Team:Cornell/project/background/lead

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<b><font size=3>Side Effects of Lead Poisoning:</font></b>
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Revision as of 04:21, 17 October 2014

Cornell iGEM

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Project Background

Health Risks

Lead has no known biological function, and therefore no place, in the human body[4]. The lack of any robust, evolved system to deal with lead means that when it enters the organism, it will not be filtered naturally, and instead act as a disruptive, persistent, and often unnoticed antagonist to normal function. What makes lead so insidious? As it accumulates, lead will begin to take the place of other metals in biochemical reactions, replacing zinc or calcium when it is available for chemical reactions. In fact, “Lead binds to calcium-activated proteins with much higher (105 times) affinity than calcium.[10]” As a result, 75-90% of lead body load is in mineralizing tissues such as teeth and bones.

Because of these issues, the United States’ Environmental Protection Agency, which was tasked to set safe levels of chemicals in drinking water by the 1974 Safe Drinking Water Act, has set 0 as the Maximum Contaminant Level Goal for lead. The U.S. Environmental Protection Agency sets the maximum allowable lead concentration at .015 mg/L (74.8 nM)[6]. Any concentration above the set maximum requires additional treatment for removal of lead. On January 4th, 2014 a new provision of the Safe Drinking Water Act requires that any pipe used for the transport of potable water must contain less than 0.25% lead--a reduction from 8% under the previous law. Lowering levels of lead in piping will help to reduce lead in drinking water - especially since lead piping is the greatest cause of consumed lead in the US - but environmental routes of pollution still exist.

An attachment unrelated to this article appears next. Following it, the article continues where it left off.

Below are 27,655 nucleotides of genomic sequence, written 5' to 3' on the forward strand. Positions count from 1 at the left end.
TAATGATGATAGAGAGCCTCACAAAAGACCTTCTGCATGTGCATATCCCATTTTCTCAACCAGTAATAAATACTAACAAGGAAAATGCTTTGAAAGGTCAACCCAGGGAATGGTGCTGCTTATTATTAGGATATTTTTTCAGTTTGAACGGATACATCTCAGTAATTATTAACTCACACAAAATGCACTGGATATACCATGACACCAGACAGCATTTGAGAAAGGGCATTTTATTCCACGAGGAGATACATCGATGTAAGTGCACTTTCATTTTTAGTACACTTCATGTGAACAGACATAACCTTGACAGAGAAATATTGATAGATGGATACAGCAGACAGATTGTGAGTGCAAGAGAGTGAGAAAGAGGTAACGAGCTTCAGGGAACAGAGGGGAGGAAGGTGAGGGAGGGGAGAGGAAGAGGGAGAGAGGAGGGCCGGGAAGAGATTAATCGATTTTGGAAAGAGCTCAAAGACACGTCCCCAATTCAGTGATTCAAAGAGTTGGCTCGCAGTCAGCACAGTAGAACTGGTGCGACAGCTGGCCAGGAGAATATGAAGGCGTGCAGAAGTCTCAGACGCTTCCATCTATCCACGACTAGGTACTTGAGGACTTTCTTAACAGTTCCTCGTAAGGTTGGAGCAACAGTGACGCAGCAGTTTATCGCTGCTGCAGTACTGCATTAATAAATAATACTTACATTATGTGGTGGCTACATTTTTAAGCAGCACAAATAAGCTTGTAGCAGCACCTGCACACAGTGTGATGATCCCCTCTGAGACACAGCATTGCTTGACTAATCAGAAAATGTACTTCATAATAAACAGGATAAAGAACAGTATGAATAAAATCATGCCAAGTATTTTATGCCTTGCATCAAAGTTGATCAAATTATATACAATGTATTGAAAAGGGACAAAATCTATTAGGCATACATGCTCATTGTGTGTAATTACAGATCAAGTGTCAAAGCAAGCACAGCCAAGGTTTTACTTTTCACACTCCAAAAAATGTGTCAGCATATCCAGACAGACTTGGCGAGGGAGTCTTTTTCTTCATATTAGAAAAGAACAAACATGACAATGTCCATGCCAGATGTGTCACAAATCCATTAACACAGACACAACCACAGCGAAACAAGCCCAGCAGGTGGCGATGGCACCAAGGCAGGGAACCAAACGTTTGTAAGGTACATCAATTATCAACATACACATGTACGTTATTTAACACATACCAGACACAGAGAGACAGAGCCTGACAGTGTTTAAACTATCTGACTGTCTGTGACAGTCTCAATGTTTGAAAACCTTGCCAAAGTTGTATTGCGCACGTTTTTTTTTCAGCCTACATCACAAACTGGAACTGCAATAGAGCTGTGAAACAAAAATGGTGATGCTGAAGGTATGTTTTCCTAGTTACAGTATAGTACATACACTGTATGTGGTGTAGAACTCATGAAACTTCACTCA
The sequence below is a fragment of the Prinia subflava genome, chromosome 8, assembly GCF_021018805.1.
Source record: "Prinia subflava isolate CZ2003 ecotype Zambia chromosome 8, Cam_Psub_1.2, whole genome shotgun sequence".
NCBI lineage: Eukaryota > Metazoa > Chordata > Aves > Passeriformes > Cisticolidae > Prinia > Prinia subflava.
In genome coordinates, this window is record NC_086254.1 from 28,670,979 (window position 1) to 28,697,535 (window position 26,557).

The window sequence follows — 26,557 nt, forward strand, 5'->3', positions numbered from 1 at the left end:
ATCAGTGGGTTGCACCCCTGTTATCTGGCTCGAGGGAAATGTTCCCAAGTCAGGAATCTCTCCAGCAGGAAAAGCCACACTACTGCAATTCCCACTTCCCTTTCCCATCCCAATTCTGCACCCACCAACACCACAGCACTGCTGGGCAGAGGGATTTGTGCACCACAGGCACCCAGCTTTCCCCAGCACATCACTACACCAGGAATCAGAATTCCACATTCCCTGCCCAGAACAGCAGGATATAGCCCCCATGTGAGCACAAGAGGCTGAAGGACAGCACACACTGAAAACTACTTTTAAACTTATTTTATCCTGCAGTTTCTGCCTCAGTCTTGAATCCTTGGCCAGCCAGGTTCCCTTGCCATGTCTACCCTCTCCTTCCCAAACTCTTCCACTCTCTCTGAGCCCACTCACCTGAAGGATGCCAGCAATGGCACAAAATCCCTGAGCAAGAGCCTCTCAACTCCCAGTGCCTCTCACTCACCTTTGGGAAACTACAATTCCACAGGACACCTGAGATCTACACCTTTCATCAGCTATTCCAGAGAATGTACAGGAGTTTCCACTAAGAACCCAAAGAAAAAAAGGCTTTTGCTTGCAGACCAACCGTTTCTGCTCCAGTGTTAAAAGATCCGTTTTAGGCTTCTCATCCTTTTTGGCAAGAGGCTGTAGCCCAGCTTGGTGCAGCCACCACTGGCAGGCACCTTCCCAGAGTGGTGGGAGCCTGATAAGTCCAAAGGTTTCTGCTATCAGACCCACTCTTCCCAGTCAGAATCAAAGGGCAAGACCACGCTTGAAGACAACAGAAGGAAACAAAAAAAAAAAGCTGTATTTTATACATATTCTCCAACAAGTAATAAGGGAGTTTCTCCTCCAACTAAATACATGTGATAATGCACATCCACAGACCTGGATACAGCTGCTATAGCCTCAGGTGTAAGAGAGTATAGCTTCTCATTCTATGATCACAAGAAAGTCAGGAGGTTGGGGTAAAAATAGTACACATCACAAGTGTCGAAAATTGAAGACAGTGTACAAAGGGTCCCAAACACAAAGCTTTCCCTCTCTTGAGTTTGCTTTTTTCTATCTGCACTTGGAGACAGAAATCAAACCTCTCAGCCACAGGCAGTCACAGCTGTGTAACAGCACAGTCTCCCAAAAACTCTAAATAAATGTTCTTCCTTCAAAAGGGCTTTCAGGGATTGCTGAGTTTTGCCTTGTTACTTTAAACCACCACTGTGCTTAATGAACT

Lead is especially dangerous for children, as their porous GI tracts, and the increased vulnerability and volatility of their developing body systems make them highly susceptible to the disruptive effects of even small amounts of lead. It also takes them much more time to clear it: the half-life of lead in the adult human body is 1 month, but 10 months in a child’s [5]. Low-level exposure can be quite harmful: an increase in blood lead level from 10μg/dL to 20μg/dL is associated with an almost 3-point drop in IQ all on its own[8]. Lead has also been shown to inhibit hippocampal long-term potentiation, a neural mechanism required for learning[8].